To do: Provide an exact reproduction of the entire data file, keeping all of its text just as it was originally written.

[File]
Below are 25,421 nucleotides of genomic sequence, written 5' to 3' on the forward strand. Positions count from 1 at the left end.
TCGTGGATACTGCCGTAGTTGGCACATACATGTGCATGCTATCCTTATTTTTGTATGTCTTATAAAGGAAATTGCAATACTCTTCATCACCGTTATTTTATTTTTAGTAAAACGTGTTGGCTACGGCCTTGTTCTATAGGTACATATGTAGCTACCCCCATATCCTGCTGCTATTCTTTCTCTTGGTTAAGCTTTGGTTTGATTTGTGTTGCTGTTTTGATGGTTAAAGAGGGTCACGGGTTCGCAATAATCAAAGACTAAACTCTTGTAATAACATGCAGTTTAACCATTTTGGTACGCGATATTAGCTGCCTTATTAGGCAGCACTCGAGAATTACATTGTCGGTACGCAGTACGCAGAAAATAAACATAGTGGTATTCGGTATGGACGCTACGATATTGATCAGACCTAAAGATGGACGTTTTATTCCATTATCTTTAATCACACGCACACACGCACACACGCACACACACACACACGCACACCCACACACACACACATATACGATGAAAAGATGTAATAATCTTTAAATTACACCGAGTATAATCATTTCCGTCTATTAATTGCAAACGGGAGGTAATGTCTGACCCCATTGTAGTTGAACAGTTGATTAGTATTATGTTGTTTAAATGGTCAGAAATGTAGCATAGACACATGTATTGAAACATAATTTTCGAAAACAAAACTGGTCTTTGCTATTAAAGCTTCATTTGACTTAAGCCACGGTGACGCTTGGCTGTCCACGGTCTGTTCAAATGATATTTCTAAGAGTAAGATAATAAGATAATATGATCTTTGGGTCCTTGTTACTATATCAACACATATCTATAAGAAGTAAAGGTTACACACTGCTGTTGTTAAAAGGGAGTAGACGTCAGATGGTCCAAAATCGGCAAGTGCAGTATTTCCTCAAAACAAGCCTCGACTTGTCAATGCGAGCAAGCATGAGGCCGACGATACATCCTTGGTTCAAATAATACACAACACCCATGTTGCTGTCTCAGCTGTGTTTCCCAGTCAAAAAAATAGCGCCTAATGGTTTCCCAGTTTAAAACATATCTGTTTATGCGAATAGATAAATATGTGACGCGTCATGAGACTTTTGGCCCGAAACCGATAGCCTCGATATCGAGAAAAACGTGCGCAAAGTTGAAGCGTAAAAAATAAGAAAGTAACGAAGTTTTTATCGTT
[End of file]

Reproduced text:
Below are 25,421 nucleotides of genomic sequence, written 5' to 3' on the forward strand. Positions count from 1 at the left end.
TCGTGGATACTGCCGTAGTTGGCACATACATGTGCATGCTATCCTTATTTTTGTATGTCTTATAAAGGAAATTGCAATACTCTTCATCACCGTTATTTTATTTTTAGTAAAACGTGTTGGCTACGGCCTTGTTCTATAGGTACATATGTAGCTACCCCCATATCCTGCTGCTATTCTTTCTCTTGGTTAAGCTTTGGTTTGATTTGTGTTGCTGTTTTGATGGTTAAAGAGGGTCACGGGTTCGCAATAATCAAAGACTAAACTCTTGTAATAACATGCAGTTTAACCATTTTGGTACGCGATATTAGCTGCCTTATTAGGCAGCACTCGAGAATTACATTGTCGGTACGCAGTACGCAGAAAATAAACATAGTGGTATTCGGTATGGACGCTACGATATTGATCAGACCTAAAGATGGACGTTTTATTCCATTATCTTTAATCACACGCACACACGCACACACGCACACACACACACACGCACACCCACACACACACACATATACGATGAAAAGATGTAATAATCTTTAAATTACACCGAGTATAATCATTTCCGTCTATTAATTGCAAACGGGAGGTAATGTCTGACCCCATTGTAGTTGAACAGTTGATTAGTATTATGTTGTTTAAATGGTCAGAAATGTAGCATAGACACATGTATTGAAACATAATTTTCGAAAACAAAACTGGTCTTTGCTATTAAAGCTTCATTTGACTTAAGCCACGGTGACGCTTGGCTGTCCACGGTCTGTTCAAATGATATTTCTAAGAGTAAGATAATAAGATAATATGATCTTTGGGTCCTTGTTACTATATCAACACATATCTATAAGAAGTAAAGGTTACACACTGCTGTTGTTAAAAGGGAGTAGACGTCAGATGGTCCAAAATCGGCAAGTGCAGTATTTCCTCAAAACAAGCCTCGACTTGTCAATGCGAGCAAGCATGAGGCCGACGATACATCCTTGGTTCAAATAATACACAACACCCATGTTGCTGTCTCAGCTGTGTTTCCCAGTCAAAAAAATAGCGCCTAATGGTTTCCCAGTTTAAAACATATCTGTTTATGCGAATAGATAAATATGTGACGCGTCATGAGACTTTTGGCCCGAAACCGATAGCCTCGATATCGAGAAAAACGTGCGCAAAGTTGAAGCGTAAAAAATAAGAAAGTAACGAAGTTTTTATCGTT